I'm really feeling it!
I'm really feeling it!
Illustration for article titled A Different Side Of Gaming - CS:GO: The Beginning
Image: Fitz

Over the past several months, I have delved into the world of Counter Strike: Global Offensive so you didn’t have to.

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I have never been huge on first person shooters. In my mind, Call Of Duty peaked at the first Black Ops, and the whole PC Master Race claptrap was just that- a bunch of nonsense with their excessive framerates and pixel densities. I just wanted a good story, or perhaps some sort of tactical gameplay. Strategy and JRPG-style games are my jam, bonus points for a combination of the two.

That was until I started a new job, and several of my work colleagues were obsessed with CS:GO and convinced me to buy and download the game on my laptop, which I thought was fairly capable at the time.

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The Benchmark

I started playing casually with some of my work colleagues, and, unsurprisingly, I got rekt pretty hard. I thought nothing of it, I’m new to this after all. I honestly played to humor my colleagues (at first).

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One of them, an avid PC builder, suggested I run a benchmark downloaded off the Steam workshop. Running that benchmark shattered all the faith I had in my little laptop, clocking an average of 23 frames per second at the lowest settings.

This became a blessing in disguise, as this colleague decided to lend me a much more adequate build of his that I eventually bought. I also bought a few peripherals from another colleague to complete my setup.

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Even then, I preferred to play other games. CS:GO was a social experience, but not much more than that. But I had begun to realize that, in some games, frames matter. Counter Strike is one of those games.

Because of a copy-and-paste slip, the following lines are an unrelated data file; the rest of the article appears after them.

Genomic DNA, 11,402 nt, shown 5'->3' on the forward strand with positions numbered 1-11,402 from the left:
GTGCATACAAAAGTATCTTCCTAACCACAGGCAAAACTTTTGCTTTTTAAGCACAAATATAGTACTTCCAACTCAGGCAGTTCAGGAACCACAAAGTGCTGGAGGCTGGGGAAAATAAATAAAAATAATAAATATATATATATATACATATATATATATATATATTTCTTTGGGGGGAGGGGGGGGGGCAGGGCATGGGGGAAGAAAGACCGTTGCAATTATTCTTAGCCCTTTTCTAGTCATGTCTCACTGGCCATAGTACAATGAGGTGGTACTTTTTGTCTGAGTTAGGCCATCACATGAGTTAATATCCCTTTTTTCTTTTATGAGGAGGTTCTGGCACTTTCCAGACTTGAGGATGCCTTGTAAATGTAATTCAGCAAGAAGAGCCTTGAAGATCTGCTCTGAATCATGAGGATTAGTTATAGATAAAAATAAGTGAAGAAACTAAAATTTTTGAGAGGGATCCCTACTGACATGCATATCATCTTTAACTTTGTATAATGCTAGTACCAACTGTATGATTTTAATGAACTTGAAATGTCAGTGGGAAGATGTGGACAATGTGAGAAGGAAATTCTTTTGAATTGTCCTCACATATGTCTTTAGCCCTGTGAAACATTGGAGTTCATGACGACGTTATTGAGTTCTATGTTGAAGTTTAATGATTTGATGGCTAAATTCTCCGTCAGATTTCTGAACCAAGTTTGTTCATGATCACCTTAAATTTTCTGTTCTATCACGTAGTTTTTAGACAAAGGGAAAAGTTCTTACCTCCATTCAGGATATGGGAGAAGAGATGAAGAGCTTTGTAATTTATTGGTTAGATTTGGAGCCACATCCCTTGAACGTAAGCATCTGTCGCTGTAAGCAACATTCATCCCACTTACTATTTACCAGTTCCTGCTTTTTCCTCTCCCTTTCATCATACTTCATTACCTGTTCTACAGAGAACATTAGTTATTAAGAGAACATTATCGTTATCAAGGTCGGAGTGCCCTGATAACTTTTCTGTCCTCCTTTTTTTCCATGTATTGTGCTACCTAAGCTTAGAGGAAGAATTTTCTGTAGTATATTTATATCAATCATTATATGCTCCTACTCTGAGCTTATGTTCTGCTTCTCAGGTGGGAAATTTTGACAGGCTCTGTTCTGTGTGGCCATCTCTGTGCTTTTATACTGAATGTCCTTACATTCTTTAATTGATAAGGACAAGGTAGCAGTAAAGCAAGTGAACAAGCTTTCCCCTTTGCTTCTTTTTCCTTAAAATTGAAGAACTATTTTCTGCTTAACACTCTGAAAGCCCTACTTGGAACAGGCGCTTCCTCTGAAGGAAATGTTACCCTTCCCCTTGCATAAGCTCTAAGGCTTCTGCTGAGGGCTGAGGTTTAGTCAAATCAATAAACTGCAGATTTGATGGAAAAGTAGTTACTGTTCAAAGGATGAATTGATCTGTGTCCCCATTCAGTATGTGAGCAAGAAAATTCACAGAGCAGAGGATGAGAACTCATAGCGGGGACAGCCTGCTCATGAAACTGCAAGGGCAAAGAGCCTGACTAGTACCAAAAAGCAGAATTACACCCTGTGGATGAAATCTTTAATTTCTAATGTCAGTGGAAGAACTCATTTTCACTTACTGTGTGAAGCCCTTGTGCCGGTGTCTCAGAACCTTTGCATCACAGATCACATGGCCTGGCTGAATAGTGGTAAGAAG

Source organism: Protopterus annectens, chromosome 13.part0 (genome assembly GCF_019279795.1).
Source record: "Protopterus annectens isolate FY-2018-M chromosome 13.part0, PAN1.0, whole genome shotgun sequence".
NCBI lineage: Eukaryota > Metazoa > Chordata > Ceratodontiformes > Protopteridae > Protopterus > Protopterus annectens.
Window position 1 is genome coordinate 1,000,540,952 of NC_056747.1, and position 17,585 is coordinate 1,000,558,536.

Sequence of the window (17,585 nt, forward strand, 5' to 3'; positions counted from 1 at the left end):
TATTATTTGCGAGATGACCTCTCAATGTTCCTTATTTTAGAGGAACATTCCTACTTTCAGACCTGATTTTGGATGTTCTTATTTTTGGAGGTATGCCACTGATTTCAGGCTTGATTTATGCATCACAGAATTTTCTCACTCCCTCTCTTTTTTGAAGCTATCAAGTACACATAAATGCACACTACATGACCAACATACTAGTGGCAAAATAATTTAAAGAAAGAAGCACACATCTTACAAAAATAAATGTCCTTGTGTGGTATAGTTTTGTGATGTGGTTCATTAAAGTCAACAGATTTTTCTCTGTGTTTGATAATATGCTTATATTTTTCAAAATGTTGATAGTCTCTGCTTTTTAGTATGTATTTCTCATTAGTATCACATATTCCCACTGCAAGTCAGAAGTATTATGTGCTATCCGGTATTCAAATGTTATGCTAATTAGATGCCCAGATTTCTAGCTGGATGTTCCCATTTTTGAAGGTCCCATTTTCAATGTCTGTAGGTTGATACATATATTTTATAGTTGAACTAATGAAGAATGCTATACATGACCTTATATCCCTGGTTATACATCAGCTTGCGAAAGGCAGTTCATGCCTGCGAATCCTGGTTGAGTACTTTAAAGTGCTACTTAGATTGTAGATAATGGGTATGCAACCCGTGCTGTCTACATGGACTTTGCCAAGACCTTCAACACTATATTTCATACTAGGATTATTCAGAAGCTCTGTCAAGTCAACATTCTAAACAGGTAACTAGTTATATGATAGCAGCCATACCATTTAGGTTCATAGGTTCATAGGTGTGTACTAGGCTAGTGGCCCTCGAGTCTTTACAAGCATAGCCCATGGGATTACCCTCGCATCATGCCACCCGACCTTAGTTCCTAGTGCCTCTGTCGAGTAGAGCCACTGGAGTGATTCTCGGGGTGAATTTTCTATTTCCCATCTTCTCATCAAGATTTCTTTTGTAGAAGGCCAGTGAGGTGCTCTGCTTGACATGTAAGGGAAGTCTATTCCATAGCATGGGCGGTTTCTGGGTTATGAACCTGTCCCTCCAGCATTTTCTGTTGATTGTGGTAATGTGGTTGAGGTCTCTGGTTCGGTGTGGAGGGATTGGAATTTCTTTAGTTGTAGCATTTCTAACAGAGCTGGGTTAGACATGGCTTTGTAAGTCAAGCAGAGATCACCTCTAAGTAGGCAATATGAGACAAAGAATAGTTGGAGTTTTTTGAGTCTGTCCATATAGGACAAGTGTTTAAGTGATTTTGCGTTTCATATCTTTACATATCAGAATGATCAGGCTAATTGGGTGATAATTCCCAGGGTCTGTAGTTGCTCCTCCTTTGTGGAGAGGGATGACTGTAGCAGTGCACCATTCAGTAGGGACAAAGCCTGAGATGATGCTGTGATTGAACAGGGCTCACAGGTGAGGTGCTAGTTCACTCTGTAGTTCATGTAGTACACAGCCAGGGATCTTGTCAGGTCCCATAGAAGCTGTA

The Skins

AWP Dragon Lore sells at thousands of dollars!
AWP Dragon Lore sells at thousands of dollars!
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I was amazed to discover that there were skins, skins, worth thousands of dollars. Cosmetic items that made absolutely no difference to the gameplay essentially functioning as a cryptocurrency that could be bought, sold, traded, or gambled. This is not something I have personally gotten into, but is fascinating nonetheless.

Competitive Matchmaking

The skill group badges have been updated somewhat, but haven’t changed drastically
The skill group badges have been updated somewhat, but haven’t changed drastically
Image: tobyscs.com
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Herein lies the real meat of CS:GO. It is first and foremost a competitive game where players are matched by Valve’s ELO wizardry against other players of a similar skill.

The unranked player’s journey begins by winning up to 2 games a day for a total of 10 wins, at which point the player is bestowed a skill group.

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Nobody outside of Valve knows how the ELO system they created for CS:GO really works. There are educated guesses at best.

I decided to give it a go eventually, and earned the skill group (more commonly and erroneously referred to as a rank) of Silver Elite Master, top of the trash pile.

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This was meant to be a once off, but instead, it has evolved into a series since there was too much info to put into one article.

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Next time, I will diverge a little, and talk about the Dark Side of CS:GO. Feel free to share your thoughts or comments below! (You know you want to!)

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